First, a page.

When you start a startup, you know that there will be many unexpected tasks, but still, you have an expectation around what they will be. There is a whole framework around unknown unknows and various tools that can help you to navigate around them, (these will be in a future (more serious) post). For the meantime however, you know that they exist, you create frameworks and structures to mitigate their negative impacts, ideally giving you the greatest odds of success.
Today though, I realised that I had left some gaps.
In my defence, the gaps posted no operational risk or oversight, just a moment of reflection and entertainment at how varied a position as a founder can be.
Despite having created these frameworks and compared various actions and outputs, costs and rewards, there was an output that was in retrospect, outside the scope of any anticipated outputs.
I had (in a very small way) raised funding for a technology company, to pay someone, who I have never met, to grow a beard.
This can all be explained, but just for a few moments, I found this quite entertaining as it’s completely true. I previously posted about the subtlety of progress and how I think it’s important to occasionally look back at how far you’ve come. I think that having a similar mindset around the breadth of your role as a founder and the journey it takes you on is also a useful one. Research into how teams and their members optimally function under high-pressure scenarios shows that having the ability to focus on the small tasks at hand and then take a step back to look at the overall strategic view leads to the best outcomes. I think this is also true for founders.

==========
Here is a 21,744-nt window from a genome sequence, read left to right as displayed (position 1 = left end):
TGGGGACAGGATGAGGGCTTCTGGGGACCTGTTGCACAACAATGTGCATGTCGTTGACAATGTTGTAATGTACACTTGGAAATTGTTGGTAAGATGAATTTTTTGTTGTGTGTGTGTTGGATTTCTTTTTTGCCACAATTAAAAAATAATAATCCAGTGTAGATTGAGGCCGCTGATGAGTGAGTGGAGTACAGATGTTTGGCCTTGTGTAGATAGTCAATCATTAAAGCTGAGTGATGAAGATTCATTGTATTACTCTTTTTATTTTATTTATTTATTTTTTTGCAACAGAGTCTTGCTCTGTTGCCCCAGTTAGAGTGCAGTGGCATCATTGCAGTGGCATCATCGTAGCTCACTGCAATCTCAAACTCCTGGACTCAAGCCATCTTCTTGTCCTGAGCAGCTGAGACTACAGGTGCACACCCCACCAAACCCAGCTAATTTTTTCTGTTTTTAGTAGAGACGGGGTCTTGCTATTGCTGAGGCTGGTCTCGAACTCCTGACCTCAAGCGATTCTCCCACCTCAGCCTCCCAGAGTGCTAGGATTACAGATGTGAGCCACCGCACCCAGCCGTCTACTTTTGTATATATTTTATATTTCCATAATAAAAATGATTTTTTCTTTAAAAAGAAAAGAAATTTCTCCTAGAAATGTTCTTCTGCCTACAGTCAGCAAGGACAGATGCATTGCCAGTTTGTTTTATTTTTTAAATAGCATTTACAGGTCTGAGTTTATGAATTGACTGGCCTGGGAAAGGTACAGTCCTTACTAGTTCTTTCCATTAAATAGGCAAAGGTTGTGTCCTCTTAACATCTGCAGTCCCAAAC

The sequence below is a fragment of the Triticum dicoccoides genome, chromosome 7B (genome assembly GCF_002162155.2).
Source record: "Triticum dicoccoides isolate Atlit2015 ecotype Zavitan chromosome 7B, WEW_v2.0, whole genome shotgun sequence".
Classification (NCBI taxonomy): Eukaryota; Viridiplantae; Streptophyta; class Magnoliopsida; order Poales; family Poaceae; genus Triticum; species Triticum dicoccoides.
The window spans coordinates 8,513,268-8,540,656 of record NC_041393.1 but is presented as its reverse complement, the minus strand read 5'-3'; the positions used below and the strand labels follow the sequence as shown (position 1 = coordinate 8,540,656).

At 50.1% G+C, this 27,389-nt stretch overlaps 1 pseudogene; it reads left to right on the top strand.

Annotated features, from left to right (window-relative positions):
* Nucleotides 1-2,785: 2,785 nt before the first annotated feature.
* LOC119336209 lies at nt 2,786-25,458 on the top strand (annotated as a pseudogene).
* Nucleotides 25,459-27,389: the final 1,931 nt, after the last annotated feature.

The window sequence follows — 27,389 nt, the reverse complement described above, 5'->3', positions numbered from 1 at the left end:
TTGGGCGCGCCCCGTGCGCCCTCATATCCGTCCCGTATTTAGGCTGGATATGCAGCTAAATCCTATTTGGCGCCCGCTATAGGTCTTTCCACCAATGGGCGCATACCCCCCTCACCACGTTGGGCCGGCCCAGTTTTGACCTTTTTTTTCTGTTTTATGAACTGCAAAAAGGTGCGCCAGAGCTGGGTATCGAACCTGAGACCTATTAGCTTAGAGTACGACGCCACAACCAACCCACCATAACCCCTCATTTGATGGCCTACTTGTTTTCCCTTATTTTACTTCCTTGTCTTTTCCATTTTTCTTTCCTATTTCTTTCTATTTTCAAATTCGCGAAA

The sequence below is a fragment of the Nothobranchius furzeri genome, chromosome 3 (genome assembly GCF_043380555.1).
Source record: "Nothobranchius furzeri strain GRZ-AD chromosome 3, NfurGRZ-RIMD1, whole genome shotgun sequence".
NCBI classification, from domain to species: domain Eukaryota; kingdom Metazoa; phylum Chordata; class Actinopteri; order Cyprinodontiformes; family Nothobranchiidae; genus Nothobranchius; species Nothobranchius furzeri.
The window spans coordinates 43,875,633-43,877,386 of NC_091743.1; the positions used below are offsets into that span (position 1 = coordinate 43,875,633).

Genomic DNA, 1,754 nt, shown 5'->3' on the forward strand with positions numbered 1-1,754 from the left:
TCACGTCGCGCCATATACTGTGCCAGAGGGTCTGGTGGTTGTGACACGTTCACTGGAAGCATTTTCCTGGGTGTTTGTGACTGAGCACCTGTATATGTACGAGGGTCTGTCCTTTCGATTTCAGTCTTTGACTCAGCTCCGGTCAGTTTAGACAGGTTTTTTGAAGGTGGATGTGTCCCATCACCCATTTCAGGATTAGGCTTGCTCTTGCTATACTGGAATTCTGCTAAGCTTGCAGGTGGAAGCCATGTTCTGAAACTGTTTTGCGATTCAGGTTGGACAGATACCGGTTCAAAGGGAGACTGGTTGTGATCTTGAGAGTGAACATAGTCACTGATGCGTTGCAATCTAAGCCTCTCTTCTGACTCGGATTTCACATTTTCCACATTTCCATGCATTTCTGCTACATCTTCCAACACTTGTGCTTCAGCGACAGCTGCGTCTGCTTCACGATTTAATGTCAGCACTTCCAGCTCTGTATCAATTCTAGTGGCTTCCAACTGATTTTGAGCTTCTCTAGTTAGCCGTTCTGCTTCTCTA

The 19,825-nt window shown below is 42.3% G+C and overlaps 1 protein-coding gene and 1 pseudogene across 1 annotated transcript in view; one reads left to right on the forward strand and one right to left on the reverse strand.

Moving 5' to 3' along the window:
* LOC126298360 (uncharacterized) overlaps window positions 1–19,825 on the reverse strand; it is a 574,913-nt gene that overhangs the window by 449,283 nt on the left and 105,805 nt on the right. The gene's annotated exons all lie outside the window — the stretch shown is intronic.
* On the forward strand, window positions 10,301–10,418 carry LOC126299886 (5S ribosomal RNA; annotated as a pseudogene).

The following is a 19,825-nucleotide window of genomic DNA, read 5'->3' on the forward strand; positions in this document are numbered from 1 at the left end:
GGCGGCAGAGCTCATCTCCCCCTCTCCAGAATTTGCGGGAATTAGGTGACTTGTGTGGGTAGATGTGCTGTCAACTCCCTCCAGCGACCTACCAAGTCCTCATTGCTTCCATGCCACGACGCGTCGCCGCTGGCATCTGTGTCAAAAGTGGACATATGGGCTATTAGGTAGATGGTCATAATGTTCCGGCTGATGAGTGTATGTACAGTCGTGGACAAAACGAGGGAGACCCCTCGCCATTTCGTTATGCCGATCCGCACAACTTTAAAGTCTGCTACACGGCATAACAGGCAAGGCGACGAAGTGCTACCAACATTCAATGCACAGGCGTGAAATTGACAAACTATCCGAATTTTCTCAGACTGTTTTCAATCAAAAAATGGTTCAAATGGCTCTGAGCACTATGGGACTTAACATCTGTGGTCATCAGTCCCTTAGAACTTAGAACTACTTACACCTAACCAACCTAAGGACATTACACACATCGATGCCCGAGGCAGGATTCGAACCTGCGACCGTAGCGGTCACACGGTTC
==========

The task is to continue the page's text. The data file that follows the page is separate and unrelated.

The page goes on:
A moment or two to look at the breadth covered can be valuable to provide both logical and emotional strategic overviews to check the path you are on.
So why the beard?
As part of FreeUP’s current work to improve our web and public awareness we are shooting a video in a week and a half, as videos are far more engaging than text. Part of this shows ‘Steve’ watching a dial and getting more bedraggled over time. In the final shot, he is a little worse for wear and has a bit of a beard. It’s far easier for him to have a real beard and shave it off than it is to do makeup that looks nearly as good.
So I’m using some of FreeUP’s raised funding, to pay the studio, to pay the actor, to grow a beard and not shave for a week, sorry Steve.